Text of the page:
Australian Museum starch reference collection

13th January 2014

Sago starch grains under cross-polarised light (published in Australian Archaeology 44:52).

Sago starch grains under cross-polarised light (published in Australian Archaeology 44:52).

Michael Therin, Robin Torrence and Richard Fullagar

Introduction*

One of the major limitations on research into plant management systems in Oceania has been the lack of appropriate methods for recovering macroscopic remains in these settings with high rainfall and acid soils. Starch grains have been recognised in archaeological sediments and as residue on the surface of stone tools (Loy 1994; Therin 1994; Therin et al. in press). Accurate identification of these grains would enable a much greater understanding of subsistence systems in Oceania. Previous species identification of starch from the surface of stone tools has been undertaken using very small reference collections, often containing less than 20 individual species (Barton and White 1993; Loy 1994; Loy et al. 1992). The limited range of these reference collections raises questions about the accuracy of the species identification.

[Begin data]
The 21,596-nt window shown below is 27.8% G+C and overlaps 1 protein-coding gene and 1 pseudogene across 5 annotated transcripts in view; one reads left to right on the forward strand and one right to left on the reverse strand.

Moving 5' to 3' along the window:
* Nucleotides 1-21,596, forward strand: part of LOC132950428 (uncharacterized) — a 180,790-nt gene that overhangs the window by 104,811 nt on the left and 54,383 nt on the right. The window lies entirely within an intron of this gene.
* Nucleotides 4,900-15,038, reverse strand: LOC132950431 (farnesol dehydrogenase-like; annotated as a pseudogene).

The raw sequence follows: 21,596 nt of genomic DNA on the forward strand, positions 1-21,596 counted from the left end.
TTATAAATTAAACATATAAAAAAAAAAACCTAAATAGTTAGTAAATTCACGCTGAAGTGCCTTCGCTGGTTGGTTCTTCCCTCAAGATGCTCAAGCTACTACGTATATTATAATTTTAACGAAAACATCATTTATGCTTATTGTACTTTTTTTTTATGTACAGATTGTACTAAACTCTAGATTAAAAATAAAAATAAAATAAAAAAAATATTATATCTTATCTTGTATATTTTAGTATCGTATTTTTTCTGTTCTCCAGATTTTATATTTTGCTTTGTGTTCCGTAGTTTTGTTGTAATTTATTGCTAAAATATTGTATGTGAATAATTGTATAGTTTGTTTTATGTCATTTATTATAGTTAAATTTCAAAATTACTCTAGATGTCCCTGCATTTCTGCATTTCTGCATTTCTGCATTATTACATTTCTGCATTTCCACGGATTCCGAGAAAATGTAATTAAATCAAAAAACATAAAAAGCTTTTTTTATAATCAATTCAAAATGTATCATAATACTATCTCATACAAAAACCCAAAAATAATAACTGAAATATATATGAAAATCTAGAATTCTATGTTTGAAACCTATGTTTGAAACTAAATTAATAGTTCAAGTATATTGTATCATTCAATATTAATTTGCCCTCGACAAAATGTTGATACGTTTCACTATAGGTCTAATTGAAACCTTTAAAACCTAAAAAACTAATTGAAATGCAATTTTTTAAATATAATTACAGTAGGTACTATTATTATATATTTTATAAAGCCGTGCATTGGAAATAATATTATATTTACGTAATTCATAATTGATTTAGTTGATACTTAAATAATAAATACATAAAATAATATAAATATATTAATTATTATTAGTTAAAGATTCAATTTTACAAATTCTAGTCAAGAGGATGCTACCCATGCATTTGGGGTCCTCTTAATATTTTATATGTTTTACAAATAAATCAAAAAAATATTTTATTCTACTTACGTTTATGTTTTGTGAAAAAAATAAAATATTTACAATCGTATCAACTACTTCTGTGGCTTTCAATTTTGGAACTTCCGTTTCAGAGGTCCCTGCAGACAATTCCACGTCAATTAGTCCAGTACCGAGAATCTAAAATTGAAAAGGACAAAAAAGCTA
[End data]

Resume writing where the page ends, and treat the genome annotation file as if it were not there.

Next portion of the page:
*Note that an abstract was not included with this paper, and so the introductory paragraph has been included here instead of the abstract.

Therin, M., R. Torrence and R. Fullagar
Australian Museum starch reference collection
June 1997
44
52–53
Short Report
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